The seasoned runner shared her secrets that guide her zeal and energy during a marathon or race.
Barbara Brady ran the Boston Marathon on April 20, 2015 at 71 years old and it was her third Boston finish and 81st marathon finish.
Read her full story here.
The seasoned runner shared her secrets that guide her zeal and energy during a marathon.
Steal Brady’s tips to stay in running shape into your 70s and far beyond.
Train on Soft Ground
"I think it is important to run on softer surfaces, so I do a lot of running off the pavement. We have miles of packed sand trails in our town, plus some dirt trails, so I run a lot of miles on these."
"On the days I don't run, I do a lot of cross training, especially bike riding. We live in a great biking area with mild weather so we can ride all year long. I also cross train at the gym...elliptical, Stairmaster, pool running, swimming. I do core exercises plus special leg exercises to keep my left knee strong, because of a ski injury dating back to my 30s."
Follow the 80/20 Rule
"I eat a lot of fruit and vegetables and not a lot of meat; I try to limit the junk food. I don't follow "low carb" or any particular diet. (Actually, I love bread, pasta and rice!) However, sometimes I splurge, especially after 20-mile runs or a long race! Before a marathon, I usually try to drop a few pounds, which is pretty easy with heavy training. I do think it is important to stay "light" to prevent injury."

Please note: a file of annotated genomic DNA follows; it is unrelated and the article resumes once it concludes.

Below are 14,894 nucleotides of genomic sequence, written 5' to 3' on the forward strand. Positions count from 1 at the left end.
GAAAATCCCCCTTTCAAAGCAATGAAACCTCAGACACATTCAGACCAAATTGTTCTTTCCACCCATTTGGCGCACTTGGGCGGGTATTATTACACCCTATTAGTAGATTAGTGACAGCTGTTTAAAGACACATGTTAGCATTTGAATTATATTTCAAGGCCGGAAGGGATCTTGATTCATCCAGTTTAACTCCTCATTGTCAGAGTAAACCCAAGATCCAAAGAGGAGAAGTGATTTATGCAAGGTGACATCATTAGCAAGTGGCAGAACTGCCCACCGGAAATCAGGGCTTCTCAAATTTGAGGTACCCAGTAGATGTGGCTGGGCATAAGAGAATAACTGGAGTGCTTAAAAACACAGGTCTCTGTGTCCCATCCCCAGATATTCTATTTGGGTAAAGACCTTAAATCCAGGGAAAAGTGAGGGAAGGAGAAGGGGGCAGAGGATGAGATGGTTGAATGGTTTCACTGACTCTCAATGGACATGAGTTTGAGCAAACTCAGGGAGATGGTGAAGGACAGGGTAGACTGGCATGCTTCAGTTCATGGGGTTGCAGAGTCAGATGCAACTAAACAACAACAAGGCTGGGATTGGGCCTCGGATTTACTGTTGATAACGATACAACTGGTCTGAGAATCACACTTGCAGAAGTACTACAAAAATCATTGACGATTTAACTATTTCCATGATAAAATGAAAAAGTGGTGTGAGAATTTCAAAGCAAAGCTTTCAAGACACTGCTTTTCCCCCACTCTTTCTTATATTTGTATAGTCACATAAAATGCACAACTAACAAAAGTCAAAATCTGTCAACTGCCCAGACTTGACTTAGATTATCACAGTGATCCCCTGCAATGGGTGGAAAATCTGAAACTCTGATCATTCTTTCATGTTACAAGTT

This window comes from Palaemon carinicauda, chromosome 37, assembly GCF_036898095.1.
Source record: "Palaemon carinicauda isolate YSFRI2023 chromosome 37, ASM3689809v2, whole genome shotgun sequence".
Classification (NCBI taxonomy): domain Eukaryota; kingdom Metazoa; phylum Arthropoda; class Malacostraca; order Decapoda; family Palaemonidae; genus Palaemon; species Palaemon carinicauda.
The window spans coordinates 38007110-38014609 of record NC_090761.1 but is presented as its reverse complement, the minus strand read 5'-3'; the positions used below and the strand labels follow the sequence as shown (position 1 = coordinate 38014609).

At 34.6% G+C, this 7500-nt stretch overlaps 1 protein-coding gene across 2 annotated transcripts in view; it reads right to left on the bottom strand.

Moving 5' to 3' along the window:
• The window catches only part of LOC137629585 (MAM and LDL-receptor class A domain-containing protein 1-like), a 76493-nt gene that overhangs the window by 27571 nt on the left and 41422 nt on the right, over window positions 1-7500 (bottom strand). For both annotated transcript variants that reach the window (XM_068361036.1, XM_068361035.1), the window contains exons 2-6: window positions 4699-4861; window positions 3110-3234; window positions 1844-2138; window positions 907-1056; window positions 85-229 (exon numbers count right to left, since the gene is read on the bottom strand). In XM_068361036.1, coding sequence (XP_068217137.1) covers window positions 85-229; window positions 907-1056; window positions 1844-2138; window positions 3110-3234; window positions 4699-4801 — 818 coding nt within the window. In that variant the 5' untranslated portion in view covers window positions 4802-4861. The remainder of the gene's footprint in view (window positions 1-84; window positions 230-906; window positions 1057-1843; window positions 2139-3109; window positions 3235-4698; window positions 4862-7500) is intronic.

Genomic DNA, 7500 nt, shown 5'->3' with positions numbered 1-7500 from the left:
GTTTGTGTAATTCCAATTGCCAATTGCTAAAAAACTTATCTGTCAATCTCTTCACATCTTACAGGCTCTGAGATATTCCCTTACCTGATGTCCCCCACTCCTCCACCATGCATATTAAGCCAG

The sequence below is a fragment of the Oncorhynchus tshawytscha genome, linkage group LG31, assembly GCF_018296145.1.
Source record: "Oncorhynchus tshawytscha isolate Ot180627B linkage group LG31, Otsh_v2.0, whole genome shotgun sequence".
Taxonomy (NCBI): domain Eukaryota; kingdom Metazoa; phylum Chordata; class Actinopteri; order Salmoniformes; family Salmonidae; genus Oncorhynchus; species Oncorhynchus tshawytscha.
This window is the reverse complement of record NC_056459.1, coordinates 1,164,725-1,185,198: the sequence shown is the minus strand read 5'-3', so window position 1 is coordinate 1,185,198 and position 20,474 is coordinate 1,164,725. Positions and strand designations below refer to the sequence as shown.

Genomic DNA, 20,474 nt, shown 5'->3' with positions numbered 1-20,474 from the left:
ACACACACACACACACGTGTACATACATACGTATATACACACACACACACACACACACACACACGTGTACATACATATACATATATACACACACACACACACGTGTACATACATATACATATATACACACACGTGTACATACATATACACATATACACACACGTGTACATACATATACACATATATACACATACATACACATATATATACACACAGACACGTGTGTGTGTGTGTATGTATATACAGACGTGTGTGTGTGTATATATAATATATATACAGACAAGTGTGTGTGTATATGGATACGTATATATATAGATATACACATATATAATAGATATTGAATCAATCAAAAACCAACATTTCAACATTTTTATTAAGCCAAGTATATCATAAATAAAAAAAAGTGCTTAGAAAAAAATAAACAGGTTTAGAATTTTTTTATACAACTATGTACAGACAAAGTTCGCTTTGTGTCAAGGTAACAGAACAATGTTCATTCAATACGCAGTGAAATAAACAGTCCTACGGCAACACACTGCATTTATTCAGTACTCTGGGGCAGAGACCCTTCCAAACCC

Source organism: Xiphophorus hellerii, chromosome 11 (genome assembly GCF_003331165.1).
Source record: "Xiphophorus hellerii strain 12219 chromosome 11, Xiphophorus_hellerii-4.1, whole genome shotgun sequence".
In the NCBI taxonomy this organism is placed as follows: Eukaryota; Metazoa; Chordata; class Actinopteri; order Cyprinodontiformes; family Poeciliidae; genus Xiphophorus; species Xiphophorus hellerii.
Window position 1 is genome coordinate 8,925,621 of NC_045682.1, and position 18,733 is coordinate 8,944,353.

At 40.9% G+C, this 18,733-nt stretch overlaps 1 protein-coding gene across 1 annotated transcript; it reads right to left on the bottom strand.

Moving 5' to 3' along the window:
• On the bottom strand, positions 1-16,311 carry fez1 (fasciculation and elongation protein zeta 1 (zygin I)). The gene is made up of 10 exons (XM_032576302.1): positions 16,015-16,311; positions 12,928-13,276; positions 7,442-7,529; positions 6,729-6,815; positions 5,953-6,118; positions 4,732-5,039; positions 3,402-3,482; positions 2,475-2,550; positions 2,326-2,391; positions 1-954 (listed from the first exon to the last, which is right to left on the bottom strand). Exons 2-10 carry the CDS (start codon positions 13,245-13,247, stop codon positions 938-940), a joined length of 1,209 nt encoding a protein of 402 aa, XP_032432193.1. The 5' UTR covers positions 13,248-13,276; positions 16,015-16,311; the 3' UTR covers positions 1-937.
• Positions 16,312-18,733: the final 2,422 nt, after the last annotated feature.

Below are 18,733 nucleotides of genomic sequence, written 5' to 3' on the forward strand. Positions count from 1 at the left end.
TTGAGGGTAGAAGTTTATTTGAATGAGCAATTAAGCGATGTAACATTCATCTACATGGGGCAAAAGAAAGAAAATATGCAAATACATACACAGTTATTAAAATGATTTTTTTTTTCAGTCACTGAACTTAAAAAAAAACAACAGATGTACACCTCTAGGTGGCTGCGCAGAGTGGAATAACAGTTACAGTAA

Make Rest a Priority
"Sleep is very important to feel your best, so try to get as much as you need. I used to get lots of colds when I was working and I think it was at least partially because I didn't get enough rest. As you know, there are only a certain number of hours in a day!"
Break It Up
"When I'm running a marathon, I always break it up into parts, rather than focusing on 26 miles. My 1st goal is to make it into the double digits, then the half, which comes quickly. Next I focus on having less than 10 miles to go. Then getting past the 20-mile mark."
Pay the "If I Have to Walk" Game
"I figure out how long it would take me to finish if I ran about a 10-minute mile compared to a 15-minute mile for walking. Each mile that goes by, the walking time gets a little shorter."